I have maintained my yoga routine, taking 30 Bikram classes over the past seven weeks, or an average of four per week, to keep increasing my flexibility and strength, particularly in the right hip / glute area. That's six hours of yoga a week.

And those 90-minute Bikram classes are challenging workouts in themselves each time. There is a reason teachers tell beginners that their main goal is to try to stay in the room. At the Sea to Sky Bikram studio, owner and teacher Jena often reminds us to "stop wrestling with the door, you have already decided to stay."

"Until you do it you can't comment on how difficult it is. It's tough. It's ugly," Wimbledon champion Andy Murray has said of Bikram, which has reportedly been a key part of his training for the past five years. 

Aside from Bikram, I also stretch after each run, using a sequence of at least eight stretches suggested in Pete Pfitzinger's Advanced Marathoning. As recommended I hold each stretch for about 30 seconds on both sides, doing each one twice.

And I roll. Daily. I use the TP Therapy ball and roller but especially the ball and particularly for the right side of my hip and glutes.

During the past seven weeks, I also had another five massages to help preserve and advance all the flexibility I have gained in Bikram. And I will keep working at that diligently. Especially as I increase my running.

It is exhilarating to be running again. I am so grateful.

I know that there is a long road ahead before I will be back at my fitness level from May 2012. But I am patient. And determined.

Over the next few weeks I plan to increase my long run slowly to 90 minutes by the end of August. With that, I'll be ready to start the training program for my next marathon.

I have already got my eye on one...  

July 08, 2013

A tempo run -- my first in a year

Today I was allowed to do a 15-minute tempo run.

I was excited, very excited. It would be my first run at effort -- any type of effort -- in a year.

I am still revelling in the fact that I can run again, and the thrill of the 40-minute run I completed last Friday.

Since I ran the Scotiabank Half Marathon at the end of June in 2012, I have not been able to do much running at all, let alone a session at any type of effort.

And today I got to go fast for 15 minutes. The program suggested 15K race pace. But it's a little hard to pinpoint race pace when you've not been able to train.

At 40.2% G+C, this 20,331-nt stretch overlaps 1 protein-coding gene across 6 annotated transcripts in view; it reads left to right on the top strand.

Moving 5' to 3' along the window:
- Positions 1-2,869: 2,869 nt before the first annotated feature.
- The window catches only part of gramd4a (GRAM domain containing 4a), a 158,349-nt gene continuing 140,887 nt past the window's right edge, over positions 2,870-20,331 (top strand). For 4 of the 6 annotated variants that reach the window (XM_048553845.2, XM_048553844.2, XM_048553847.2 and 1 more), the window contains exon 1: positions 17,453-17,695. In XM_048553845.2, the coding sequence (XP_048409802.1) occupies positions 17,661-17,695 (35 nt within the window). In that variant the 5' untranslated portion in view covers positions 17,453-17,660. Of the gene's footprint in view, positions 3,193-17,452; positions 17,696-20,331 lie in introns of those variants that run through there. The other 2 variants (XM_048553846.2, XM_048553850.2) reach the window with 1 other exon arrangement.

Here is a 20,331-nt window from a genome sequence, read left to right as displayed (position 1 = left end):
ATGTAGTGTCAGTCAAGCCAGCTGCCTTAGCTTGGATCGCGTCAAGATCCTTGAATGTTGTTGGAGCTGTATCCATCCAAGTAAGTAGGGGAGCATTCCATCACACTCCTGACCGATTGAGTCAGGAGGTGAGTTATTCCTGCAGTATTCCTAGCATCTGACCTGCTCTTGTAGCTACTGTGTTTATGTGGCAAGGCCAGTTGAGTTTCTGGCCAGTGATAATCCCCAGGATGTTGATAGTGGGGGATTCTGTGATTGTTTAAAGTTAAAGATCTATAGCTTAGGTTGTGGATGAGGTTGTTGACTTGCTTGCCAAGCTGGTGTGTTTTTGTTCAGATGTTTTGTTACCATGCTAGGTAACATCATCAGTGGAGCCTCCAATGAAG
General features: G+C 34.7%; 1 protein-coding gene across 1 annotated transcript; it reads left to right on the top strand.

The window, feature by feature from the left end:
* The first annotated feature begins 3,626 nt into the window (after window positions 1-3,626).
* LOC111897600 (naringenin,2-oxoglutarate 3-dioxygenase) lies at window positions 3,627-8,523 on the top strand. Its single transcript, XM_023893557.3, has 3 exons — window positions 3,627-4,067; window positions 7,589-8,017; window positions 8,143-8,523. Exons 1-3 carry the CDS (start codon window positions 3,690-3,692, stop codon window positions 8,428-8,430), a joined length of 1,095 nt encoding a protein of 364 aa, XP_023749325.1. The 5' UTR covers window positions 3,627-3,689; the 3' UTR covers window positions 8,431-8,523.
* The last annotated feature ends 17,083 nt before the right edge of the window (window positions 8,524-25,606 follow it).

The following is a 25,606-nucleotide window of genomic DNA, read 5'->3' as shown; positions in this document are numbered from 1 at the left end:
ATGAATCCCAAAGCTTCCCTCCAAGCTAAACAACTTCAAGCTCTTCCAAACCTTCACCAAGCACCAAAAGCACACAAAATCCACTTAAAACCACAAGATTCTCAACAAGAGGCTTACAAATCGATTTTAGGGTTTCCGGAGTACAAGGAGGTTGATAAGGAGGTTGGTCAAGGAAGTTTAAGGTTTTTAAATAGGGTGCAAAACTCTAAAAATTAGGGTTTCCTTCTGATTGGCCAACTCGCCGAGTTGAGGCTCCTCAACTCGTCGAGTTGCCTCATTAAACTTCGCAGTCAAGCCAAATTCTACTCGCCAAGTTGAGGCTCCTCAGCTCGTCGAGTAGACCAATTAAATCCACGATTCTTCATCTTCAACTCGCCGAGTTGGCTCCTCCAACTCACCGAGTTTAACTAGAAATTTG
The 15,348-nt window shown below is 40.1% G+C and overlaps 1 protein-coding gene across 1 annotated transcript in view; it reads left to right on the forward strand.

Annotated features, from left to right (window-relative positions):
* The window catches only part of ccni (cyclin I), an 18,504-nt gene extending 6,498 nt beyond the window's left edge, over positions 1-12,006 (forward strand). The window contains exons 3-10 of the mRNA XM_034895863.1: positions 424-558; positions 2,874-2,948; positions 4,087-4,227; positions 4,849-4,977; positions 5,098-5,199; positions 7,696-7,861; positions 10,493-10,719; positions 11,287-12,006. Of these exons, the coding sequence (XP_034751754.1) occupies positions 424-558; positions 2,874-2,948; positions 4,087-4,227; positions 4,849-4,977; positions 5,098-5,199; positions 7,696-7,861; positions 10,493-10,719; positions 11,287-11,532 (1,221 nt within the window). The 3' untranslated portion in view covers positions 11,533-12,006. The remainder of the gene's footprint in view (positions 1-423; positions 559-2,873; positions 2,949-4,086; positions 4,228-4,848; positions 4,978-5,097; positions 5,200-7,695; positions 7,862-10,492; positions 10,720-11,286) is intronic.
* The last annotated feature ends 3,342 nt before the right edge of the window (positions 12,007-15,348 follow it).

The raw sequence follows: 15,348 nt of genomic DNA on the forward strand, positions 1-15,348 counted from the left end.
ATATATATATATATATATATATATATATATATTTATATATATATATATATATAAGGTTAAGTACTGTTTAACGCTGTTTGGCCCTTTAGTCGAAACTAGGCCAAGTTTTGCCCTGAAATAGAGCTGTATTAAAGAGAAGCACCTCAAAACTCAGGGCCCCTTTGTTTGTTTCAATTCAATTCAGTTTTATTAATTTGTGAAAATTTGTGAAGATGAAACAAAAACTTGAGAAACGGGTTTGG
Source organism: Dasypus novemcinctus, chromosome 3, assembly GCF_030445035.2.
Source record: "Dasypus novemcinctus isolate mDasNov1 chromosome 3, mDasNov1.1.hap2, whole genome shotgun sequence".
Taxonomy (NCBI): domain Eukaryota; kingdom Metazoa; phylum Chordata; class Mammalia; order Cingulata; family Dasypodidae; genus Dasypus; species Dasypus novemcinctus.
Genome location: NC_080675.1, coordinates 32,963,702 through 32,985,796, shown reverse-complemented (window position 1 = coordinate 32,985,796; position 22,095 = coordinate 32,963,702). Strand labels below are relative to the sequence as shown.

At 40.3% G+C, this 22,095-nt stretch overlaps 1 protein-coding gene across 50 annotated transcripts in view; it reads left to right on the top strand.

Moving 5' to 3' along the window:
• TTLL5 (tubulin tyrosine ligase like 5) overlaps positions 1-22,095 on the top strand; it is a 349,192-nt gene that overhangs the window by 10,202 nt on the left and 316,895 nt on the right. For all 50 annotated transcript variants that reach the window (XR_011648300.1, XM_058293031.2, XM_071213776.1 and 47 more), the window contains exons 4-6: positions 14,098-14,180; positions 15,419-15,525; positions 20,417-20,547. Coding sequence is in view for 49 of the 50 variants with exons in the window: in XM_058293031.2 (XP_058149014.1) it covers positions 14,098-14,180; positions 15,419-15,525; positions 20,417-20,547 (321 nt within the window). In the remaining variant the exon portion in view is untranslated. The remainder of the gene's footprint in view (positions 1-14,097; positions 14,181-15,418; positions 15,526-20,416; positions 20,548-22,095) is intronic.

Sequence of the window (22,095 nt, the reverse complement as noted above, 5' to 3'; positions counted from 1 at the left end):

I figured my body would know best, so I opted to wear my Garmin to record the pace but to avoid looking at the numbers during the session.

As I have done so far in my return to running, I decided to stick to a flat course so my warmup began with a 15-minute walk from my house through the Smoke Bluffs to the trail along Loggers Lane. Then I began running and followed this asphalt bike path to the Brennan Park Recreation Centre, turning around after 7-1/2 minutes of relaxed running and running back the same way for a running warm-up of 15 minutes, as the training session suggested.

Now it was time to start my tempo run. I walked for a minute and started a new lap on the Garmin. It was nice to run "fast" -- it felt natural too, even though it has been a year since I did. I could feel the extra space that has slowly yet surely been opening up in my hip flexors with the regular Bikram yoga sessions and massage. I loved the tempo run as much as I thought I would.

Of course it was effort, so my breathing was laboured. I focused on relaxing into it and keeping what felt like a steady pace. I briefly checked my watch at what I thought would be my 7-1/2 minute turnaround point and managed to keep my attention away from the numbers revealing my pace.

A couple of weeks ago I took the Garmin on a couple of 30-minute runs and found that I was running about 4:45 per K, faster than I had expected -- and naturally then started to aim to stick close to that. After those two runs, I decided to leave the Garmin at home and wear a regular watch instead so my body would choose its own pace, rather trying to keep up to the one reflected on my wrist.

It was easy today to keep my attention away from the Garmin -- the exhilaration of returning to one of the things I love so much about running, moving your body at a pace that is challenging and comfortable at the same time while focusing on keeping your breath and body relaxed, was all I needed.

"Running is like flying -- there is freedom and levity. We are moving through space above the ground. It is a great way to connect with nature and to breathe fresh air," writes Sakyong Mipham Rinpoche, author of (the superb) Running with the Mind of Meditation. He is also a 3:09 marathoner.

Freedom and levity were what I felt today. And gratitude, lots of gratitude.

A part of me still carries fear that the injury has not yet gone or that it might return. I try to let go of those thoughts as much as I can. Still, it has only been five weeks since I began running again and so I remain cautious.

After I walked home, back up through the Smoke Bluffs, I checked my pace -- in the 15-minute warmup I had covered 3.2K at an average pace of 4:45 per kilometre. 

As for the 15-minute tempo run, I had run at an average of 4:12 per kilometre for a distance of 3.6K.

July 02, 2013

Returning from injury: running update

Ten weeks ago, on April 30, I began a 32-day Bikram yoga challenge, with the goal to do one Bikram class a day at the studio here in Squamish. I wrote down my intention, "Set my body free so I can run."